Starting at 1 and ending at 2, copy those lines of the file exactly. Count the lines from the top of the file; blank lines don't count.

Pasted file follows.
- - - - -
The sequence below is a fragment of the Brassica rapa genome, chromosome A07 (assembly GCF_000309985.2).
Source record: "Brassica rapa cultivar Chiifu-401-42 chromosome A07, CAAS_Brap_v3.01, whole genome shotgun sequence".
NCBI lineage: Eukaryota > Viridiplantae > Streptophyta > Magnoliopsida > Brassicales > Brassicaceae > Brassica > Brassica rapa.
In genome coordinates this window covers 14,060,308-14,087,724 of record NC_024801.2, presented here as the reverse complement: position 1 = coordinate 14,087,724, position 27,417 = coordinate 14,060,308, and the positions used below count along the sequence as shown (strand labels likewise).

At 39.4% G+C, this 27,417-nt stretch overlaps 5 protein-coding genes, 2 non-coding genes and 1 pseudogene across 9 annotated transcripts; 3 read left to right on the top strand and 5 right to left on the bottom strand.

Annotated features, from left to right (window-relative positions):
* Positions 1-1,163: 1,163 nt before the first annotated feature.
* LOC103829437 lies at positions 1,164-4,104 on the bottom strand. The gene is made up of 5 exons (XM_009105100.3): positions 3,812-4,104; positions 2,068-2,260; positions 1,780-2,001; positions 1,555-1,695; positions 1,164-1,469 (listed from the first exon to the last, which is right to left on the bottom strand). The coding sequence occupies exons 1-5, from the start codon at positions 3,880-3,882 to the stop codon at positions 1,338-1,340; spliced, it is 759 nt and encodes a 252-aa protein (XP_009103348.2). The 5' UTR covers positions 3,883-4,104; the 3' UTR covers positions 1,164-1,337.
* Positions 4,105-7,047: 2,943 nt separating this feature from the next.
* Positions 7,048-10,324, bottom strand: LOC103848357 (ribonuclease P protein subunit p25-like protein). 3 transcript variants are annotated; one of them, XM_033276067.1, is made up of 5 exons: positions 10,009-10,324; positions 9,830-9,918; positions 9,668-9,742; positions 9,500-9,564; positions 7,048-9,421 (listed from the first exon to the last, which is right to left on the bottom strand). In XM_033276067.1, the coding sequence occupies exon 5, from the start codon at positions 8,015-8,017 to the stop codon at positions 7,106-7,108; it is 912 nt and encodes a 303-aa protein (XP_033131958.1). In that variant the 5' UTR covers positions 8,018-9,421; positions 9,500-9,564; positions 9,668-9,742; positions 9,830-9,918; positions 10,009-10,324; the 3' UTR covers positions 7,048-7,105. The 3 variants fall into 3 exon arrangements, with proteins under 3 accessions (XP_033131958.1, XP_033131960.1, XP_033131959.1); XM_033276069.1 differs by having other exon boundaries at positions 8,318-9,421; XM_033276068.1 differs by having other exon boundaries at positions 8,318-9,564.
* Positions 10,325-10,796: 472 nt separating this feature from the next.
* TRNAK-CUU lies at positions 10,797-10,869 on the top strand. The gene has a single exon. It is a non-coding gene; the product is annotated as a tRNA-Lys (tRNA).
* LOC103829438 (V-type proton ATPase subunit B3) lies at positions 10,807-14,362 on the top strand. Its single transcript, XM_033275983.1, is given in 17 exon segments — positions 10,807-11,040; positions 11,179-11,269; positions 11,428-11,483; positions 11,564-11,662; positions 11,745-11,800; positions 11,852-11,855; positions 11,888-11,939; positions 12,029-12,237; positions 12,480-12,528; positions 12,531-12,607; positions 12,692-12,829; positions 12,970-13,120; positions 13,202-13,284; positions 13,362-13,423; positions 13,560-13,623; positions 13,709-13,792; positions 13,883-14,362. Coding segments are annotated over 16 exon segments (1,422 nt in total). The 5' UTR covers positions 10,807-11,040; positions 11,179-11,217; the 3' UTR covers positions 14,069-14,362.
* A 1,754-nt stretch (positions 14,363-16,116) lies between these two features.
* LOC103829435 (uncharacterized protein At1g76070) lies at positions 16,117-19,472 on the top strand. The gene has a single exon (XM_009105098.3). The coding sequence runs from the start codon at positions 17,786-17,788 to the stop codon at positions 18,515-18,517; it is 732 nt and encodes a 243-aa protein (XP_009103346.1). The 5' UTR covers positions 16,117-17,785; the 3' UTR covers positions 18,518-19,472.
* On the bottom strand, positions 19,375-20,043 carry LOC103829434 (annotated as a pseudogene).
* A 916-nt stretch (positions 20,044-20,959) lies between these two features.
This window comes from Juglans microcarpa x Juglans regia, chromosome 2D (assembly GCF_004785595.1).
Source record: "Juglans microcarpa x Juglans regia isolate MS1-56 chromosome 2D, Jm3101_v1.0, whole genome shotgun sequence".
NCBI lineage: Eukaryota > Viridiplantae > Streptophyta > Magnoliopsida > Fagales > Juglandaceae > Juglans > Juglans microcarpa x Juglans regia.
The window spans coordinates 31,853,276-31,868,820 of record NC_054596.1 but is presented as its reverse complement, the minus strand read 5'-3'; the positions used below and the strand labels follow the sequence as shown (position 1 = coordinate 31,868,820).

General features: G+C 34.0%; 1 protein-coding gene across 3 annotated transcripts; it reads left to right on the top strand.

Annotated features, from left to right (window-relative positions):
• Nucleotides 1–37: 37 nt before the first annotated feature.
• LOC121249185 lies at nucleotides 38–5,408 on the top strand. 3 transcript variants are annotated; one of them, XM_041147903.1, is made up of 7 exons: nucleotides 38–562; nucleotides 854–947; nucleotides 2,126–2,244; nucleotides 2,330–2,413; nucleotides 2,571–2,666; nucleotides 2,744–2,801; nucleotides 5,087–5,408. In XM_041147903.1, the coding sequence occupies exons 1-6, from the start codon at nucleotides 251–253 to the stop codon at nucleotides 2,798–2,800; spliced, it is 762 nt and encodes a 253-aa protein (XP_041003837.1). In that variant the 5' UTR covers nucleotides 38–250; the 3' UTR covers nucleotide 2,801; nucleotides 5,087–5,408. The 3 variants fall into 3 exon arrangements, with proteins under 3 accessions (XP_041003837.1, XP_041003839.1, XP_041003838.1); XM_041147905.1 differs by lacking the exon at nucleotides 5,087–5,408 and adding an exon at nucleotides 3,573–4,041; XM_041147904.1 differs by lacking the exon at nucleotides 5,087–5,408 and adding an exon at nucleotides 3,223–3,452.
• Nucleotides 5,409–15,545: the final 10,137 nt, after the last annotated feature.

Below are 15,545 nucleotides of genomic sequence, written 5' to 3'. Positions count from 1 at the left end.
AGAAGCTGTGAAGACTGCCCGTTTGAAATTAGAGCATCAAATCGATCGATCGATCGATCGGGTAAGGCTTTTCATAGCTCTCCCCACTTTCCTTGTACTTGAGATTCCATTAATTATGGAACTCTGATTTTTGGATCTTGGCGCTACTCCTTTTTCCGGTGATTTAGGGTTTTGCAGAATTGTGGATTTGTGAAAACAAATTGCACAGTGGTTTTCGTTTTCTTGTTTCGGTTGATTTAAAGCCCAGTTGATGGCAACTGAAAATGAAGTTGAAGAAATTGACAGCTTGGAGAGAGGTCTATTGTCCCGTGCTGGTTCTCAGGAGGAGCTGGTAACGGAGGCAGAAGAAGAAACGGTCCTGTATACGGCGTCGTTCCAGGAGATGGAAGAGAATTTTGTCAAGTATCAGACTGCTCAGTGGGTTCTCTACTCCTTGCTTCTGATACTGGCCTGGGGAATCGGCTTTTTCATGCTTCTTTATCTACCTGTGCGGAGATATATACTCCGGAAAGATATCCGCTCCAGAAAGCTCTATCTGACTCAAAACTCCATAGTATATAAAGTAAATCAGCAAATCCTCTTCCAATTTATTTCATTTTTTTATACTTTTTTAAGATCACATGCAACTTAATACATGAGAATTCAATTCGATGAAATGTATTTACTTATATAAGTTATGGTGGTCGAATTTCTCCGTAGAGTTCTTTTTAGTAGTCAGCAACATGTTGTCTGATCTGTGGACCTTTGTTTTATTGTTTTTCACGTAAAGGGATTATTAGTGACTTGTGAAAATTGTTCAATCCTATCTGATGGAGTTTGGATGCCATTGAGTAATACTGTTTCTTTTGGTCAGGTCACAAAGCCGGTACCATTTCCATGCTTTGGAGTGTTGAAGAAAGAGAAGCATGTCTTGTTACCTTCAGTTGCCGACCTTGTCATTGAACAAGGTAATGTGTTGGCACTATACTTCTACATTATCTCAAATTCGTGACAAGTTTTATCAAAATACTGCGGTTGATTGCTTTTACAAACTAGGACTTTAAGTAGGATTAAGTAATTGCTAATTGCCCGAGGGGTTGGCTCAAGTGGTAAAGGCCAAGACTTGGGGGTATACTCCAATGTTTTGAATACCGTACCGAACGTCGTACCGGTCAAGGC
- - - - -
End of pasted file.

The sequence below is a fragment of the Brassica rapa genome, chromosome A07 (assembly GCF_000309985.2).
Source record: "Brassica rapa cultivar Chiifu-401-42 chromosome A07, CAAS_Brap_v3.01, whole genome shotgun sequence".